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    We Should Think About Eating Squirrel

    Written by

    Eleanor Morgan

    UK Editor

    Gray squirrels are everywhere. They’re in the bins in your local park, stuffing discarded sandwich crusts into their mouths. They’re in your garden, burying nuts in your lawn and pissing off your cats. They’re up trees taking eggs from bird’s nests. You pretty much can’t walk five feet in London without one of the cute little bastards stopping in your path, transparent tail bouncing, and staring you out. But while they might be bright-eyed, bushy-tailed, and an endless source of amusement, they—all five million of them—can also be a complete pain in the arse. So should we be thinking about eating them?

    Some people might baulk at the idea of eating a rodent, but the squirrel’s cousin—the rabbit—is widely eaten. There are those who can’t get past the rabbit’s fluffy pet-ness, but plenty can, and in our age of financial severity should we be considering the potential epicurean values of something that is, quite literally, everywhere? Could it be the ultimate free-range meat? Robert Owen Brown, celebrated chef and author of the brilliant Crispy Squirrel and Vimto Trifle cookbook, thinks so. Fergus Henderson is a big fan of his, telling me from the back of a cab hurtling across Manhattan bridge, “Rob is a man of many parts. He is a true hunter-gatherer, a darling, and an all-round good egg.” So I rang the good egg up for a chat about squirrel and other things.

    Hi Robert! Do you really have a recipe for crispy squirrel in your book?
    Yes, it’s squirrel done in a Southern fried style. I don’t know whether it’s a Northern thing, but everything tastes delicious when it’s been thrown in breadcrumbs and deep-fried.

    Are you saying that squirrel isn’t tasty?
    Oh god no. The opposite. It’s a delicious meat—incredibly sweet and nutty (thanks to its berry and nut-based diet) and very, very lean. The loin is very small so you cook it exactly as you would a rabbit, either very quickly or for a long time.

    Squirrel is still very popular in some of the southern states in the US, isn’t it? They’ve eaten it since the colonial days.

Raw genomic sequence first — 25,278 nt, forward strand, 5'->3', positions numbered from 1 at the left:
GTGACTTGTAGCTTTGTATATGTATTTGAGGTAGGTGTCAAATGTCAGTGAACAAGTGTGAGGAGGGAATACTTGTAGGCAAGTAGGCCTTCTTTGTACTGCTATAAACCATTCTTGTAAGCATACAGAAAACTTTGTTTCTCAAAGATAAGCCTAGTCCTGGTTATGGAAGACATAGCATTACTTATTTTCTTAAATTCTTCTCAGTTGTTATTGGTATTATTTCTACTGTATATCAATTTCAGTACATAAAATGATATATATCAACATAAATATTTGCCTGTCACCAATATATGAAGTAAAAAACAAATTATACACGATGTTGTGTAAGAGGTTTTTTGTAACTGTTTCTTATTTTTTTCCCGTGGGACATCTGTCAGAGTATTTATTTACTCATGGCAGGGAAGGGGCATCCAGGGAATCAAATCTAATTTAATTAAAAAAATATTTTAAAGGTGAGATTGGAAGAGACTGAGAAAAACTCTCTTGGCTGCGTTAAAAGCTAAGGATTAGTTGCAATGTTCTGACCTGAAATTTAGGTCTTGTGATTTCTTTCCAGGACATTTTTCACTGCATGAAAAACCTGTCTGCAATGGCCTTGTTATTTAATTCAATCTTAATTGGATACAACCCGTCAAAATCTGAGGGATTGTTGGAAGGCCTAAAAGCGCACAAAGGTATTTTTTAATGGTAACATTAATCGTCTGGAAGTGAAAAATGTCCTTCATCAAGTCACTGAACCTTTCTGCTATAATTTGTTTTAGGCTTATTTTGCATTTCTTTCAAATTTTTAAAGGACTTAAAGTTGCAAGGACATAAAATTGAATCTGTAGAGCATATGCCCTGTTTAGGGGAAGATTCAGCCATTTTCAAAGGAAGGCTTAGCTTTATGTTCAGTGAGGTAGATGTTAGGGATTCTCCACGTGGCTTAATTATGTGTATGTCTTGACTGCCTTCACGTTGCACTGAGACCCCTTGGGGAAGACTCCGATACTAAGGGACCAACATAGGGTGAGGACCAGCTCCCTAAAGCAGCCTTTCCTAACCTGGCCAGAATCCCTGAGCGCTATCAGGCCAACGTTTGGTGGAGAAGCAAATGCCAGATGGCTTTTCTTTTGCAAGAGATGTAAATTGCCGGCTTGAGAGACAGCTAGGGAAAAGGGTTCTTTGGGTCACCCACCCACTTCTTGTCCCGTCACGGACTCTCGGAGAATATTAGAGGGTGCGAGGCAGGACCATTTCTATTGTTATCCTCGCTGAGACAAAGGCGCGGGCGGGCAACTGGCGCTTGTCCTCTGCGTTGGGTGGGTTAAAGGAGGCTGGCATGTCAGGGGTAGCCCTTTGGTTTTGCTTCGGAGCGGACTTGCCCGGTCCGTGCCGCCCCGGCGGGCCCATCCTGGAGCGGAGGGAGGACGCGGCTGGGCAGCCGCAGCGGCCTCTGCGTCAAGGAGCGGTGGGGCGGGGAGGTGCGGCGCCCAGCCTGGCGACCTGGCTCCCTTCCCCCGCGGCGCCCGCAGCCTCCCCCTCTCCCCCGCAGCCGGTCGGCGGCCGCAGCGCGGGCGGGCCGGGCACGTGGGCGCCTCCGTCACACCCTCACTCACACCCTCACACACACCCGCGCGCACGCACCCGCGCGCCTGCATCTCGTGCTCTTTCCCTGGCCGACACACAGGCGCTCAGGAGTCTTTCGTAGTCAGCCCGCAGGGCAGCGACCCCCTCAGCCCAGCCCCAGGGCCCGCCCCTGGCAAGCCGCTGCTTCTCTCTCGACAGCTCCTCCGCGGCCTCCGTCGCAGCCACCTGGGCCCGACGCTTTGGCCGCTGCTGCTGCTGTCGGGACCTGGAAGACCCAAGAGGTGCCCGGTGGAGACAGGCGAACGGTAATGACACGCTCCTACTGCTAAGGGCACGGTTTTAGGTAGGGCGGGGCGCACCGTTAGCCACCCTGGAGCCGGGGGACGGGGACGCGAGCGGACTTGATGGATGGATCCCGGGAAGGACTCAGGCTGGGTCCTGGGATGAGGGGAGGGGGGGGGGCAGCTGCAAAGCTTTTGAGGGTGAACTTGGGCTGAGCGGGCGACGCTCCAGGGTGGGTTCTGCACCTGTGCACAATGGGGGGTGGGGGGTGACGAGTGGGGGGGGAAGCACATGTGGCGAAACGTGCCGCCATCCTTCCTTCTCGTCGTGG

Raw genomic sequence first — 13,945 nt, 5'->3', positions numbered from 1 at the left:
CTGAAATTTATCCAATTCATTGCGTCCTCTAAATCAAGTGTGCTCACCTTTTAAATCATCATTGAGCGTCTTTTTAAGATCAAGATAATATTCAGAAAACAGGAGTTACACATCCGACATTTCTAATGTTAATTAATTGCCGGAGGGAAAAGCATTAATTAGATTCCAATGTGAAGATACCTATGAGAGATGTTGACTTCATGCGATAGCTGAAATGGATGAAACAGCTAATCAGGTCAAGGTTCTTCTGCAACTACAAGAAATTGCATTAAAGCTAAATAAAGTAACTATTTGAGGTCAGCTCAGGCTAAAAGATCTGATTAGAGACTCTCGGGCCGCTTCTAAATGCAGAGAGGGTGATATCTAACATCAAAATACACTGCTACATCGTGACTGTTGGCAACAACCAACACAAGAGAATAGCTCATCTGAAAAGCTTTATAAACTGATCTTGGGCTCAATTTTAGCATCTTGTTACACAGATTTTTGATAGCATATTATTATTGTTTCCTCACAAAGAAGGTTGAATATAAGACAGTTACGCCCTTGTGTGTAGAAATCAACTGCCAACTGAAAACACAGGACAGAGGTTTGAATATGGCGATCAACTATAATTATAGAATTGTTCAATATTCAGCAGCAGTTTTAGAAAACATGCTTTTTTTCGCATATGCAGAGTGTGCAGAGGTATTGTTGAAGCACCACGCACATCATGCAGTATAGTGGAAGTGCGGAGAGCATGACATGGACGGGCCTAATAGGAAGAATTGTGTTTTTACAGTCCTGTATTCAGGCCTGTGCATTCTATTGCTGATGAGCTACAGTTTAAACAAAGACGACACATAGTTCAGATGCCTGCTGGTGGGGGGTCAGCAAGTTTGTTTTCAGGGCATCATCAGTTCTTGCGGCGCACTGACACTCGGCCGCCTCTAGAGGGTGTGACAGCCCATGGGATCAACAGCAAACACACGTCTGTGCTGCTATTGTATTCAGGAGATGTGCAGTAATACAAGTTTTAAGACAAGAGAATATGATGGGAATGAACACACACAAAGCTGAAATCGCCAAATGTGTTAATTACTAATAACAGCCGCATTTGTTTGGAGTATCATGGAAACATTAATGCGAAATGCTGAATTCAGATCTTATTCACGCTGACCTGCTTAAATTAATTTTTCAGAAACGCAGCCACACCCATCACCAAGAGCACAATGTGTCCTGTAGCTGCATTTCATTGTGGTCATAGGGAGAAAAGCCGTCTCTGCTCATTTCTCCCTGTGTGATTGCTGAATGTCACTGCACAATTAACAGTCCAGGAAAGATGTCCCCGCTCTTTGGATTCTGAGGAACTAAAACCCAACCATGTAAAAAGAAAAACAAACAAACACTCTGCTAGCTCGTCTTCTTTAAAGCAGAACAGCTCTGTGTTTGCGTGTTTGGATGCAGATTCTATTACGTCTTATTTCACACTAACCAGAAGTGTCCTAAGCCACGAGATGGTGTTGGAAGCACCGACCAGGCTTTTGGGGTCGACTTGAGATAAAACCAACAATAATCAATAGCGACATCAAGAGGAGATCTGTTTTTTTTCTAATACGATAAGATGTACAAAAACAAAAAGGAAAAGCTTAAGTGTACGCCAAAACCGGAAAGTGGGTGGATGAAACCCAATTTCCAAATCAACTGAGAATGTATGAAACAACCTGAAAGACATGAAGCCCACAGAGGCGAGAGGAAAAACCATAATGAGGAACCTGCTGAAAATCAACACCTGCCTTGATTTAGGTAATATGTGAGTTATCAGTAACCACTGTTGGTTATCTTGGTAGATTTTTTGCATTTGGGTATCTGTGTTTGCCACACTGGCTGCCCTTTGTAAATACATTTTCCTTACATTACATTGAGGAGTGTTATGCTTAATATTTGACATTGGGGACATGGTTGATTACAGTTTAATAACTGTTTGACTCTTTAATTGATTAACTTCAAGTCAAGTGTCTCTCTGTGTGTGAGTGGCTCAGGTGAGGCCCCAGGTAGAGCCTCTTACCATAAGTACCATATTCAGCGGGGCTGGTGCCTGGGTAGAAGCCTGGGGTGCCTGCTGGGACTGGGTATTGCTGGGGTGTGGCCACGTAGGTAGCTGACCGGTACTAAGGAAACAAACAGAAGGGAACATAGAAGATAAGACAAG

Yes, absolutely. They’re quite fond of stewing it down, which seems to intensify the sweetness of the meat. It’s a bit like pork in that respect.

    How would I go about getting a squirrel to cook if I don’t feel comfortable going out to hunt one?
    You can buy squirrel online very easy—there are about 12 companies on the internet that will sell you grey squirrel. If you have a good local butcher, they should be able to get one for you, too. They’ll almost certainly not be displaying them with the rest of their produce, or get them in on a regular basis, but they will definitely know someone who could get you one. You would have to ask them to skin it for you, though, as an amateur would almost certainly pull it in half.

    OK. And if I did want to try and hunt one, would I get in trouble?
    There is nothing to stop you taking an air rifle—or finding a mate who has one—and shooting a squirrel in a wild area. Nothing at all. They’re bloody quick, though, so you might need a bit of practise.

    What about the ones that come into my back garden and make my cat have a nervous breakdown?
    You might want to be careful with those.

    Why?
    Because you never know what a squirrel in an urban environment might have eaten. Your neighbor might have put down rat poison, for example, that it could eat by mistake. You never know. In the wild, at least, you can have a pretty solid idea of what they’ve been eating. Their diet doesn’t deviate much from eating berries off trees and nuts.

    Why do you think people objected so much to the idea of squirrel meat being sold in a UK supermarket a few years ago?
    It’s about perception. People have very deep-seated ideas and beliefs about meat—what they should and shouldn’t eat—and many people in the UK buy the same kind of meat (which is sat neatly in a little Polystyrene tray) week-in week-out. So of course, when something completely new comes along, it’s shocking. They can’t equate the idea of this cute little thing they see all the time to being cooked and eaten.

    That will never change though. Some people are very happy—and have every right—to live that way.
    Of course. But what I hope to do, when I do cookery demos and things, is to engage people with the idea of butchery and that meat comes from a whole animal, and indeed what animals it can come from.

    So your hope is that you get a handful of people to influence a handful of people, rather than trying to change the whole system?
    Yes. I think it’s all you can do. Unless you switched the electricity off in supermarkets­—which have, on the whole, gotten a lot better—you will never stop people buying their non-organic chickens.

    As a man who champions eating squirrel and everything an animal has to offer—Fergus Henderson recommends your Madeira tripe—is there anything you won’t cook?
    Nope. Nothing. I really will use the whole of the animal.

    There’s nothing that makes you feel even a bit funny?
    OK, on a personal level, brains give me the real collywobbles. They look like something from a horror film. I can skin testicles all day long and take the fur off tongues, but brains? Eesh.

    Topics: Fergus Henderson, free range meat, meat, Robert Owen Brown, squirrel, supermarkets